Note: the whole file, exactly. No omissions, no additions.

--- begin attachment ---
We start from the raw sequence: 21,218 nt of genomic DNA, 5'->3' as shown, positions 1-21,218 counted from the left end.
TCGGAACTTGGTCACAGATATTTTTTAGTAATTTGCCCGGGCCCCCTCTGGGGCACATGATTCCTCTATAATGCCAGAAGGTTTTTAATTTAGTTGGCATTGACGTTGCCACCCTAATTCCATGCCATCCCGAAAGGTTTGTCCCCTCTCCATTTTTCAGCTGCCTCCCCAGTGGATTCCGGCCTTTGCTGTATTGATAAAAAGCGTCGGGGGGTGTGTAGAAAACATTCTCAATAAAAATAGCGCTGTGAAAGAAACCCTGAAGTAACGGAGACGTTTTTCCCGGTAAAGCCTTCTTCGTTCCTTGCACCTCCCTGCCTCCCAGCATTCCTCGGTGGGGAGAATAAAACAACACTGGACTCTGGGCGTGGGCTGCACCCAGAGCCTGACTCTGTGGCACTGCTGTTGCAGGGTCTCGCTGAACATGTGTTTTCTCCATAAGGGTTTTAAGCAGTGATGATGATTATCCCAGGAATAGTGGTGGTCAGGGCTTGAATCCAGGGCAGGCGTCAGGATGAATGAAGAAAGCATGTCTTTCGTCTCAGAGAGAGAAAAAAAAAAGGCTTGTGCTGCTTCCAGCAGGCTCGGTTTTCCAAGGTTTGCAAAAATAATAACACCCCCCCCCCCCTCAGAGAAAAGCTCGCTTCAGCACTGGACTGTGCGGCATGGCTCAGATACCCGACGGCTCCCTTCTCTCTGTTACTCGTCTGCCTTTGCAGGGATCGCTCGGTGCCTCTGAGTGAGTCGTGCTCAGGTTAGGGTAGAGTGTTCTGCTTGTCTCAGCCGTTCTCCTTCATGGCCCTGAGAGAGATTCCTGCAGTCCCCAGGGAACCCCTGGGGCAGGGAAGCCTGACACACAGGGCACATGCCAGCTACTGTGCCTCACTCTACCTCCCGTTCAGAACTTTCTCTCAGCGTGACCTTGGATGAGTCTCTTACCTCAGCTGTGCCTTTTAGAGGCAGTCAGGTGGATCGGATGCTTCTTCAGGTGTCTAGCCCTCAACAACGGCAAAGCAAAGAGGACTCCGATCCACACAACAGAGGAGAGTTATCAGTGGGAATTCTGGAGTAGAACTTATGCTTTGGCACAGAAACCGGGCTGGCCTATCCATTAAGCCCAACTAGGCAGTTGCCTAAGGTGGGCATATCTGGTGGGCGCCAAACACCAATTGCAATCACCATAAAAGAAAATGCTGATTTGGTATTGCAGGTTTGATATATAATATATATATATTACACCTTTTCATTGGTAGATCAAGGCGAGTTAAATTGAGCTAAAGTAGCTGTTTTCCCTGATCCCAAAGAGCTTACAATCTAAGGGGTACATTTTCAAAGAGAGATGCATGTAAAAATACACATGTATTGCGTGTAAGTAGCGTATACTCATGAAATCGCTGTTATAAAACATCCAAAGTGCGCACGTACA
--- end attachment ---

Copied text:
We start from the raw sequence: 21,218 nt of genomic DNA, 5'->3' as shown, positions 1-21,218 counted from the left end.
TCGGAACTTGGTCACAGATATTTTTTAGTAATTTGCCCGGGCCCCCTCTGGGGCACATGATTCCTCTATAATGCCAGAAGGTTTTTAATTTAGTTGGCATTGACGTTGCCACCCTAATTCCATGCCATCCCGAAAGGTTTGTCCCCTCTCCATTTTTCAGCTGCCTCCCCAGTGGATTCCGGCCTTTGCTGTATTGATAAAAAGCGTCGGGGGGTGTGTAGAAAACATTCTCAATAAAAATAGCGCTGTGAAAGAAACCCTGAAGTAACGGAGACGTTTTTCCCGGTAAAGCCTTCTTCGTTCCTTGCACCTCCCTGCCTCCCAGCATTCCTCGGTGGGGAGAATAAAACAACACTGGACTCTGGGCGTGGGCTGCACCCAGAGCCTGACTCTGTGGCACTGCTGTTGCAGGGTCTCGCTGAACATGTGTTTTCTCCATAAGGGTTTTAAGCAGTGATGATGATTATCCCAGGAATAGTGGTGGTCAGGGCTTGAATCCAGGGCAGGCGTCAGGATGAATGAAGAAAGCATGTCTTTCGTCTCAGAGAGAGAAAAAAAAAAGGCTTGTGCTGCTTCCAGCAGGCTCGGTTTTCCAAGGTTTGCAAAAATAATAACACCCCCCCCCCCCTCAGAGAAAAGCTCGCTTCAGCACTGGACTGTGCGGCATGGCTCAGATACCCGACGGCTCCCTTCTCTCTGTTACTCGTCTGCCTTTGCAGGGATCGCTCGGTGCCTCTGAGTGAGTCGTGCTCAGGTTAGGGTAGAGTGTTCTGCTTGTCTCAGCCGTTCTCCTTCATGGCCCTGAGAGAGATTCCTGCAGTCCCCAGGGAACCCCTGGGGCAGGGAAGCCTGACACACAGGGCACATGCCAGCTACTGTGCCTCACTCTACCTCCCGTTCAGAACTTTCTCTCAGCGTGACCTTGGATGAGTCTCTTACCTCAGCTGTGCCTTTTAGAGGCAGTCAGGTGGATCGGATGCTTCTTCAGGTGTCTAGCCCTCAACAACGGCAAAGCAAAGAGGACTCCGATCCACACAACAGAGGAGAGTTATCAGTGGGAATTCTGGAGTAGAACTTATGCTTTGGCACAGAAACCGGGCTGGCCTATCCATTAAGCCCAACTAGGCAGTTGCCTAAGGTGGGCATATCTGGTGGGCGCCAAACACCAATTGCAATCACCATAAAAGAAAATGCTGATTTGGTATTGCAGGTTTGATATATAATATATATATATTACACCTTTTCATTGGTAGATCAAGGCGAGTTAAATTGAGCTAAAGTAGCTGTTTTCCCTGATCCCAAAGAGCTTACAATCTAAGGGGTACATTTTCAAAGAGAGATGCATGTAAAAATACACATGTATTGCGTGTAAGTAGCGTATACTCATGAAATCGCTGTTATAAAACATCCAAAGTGCGCACGTACA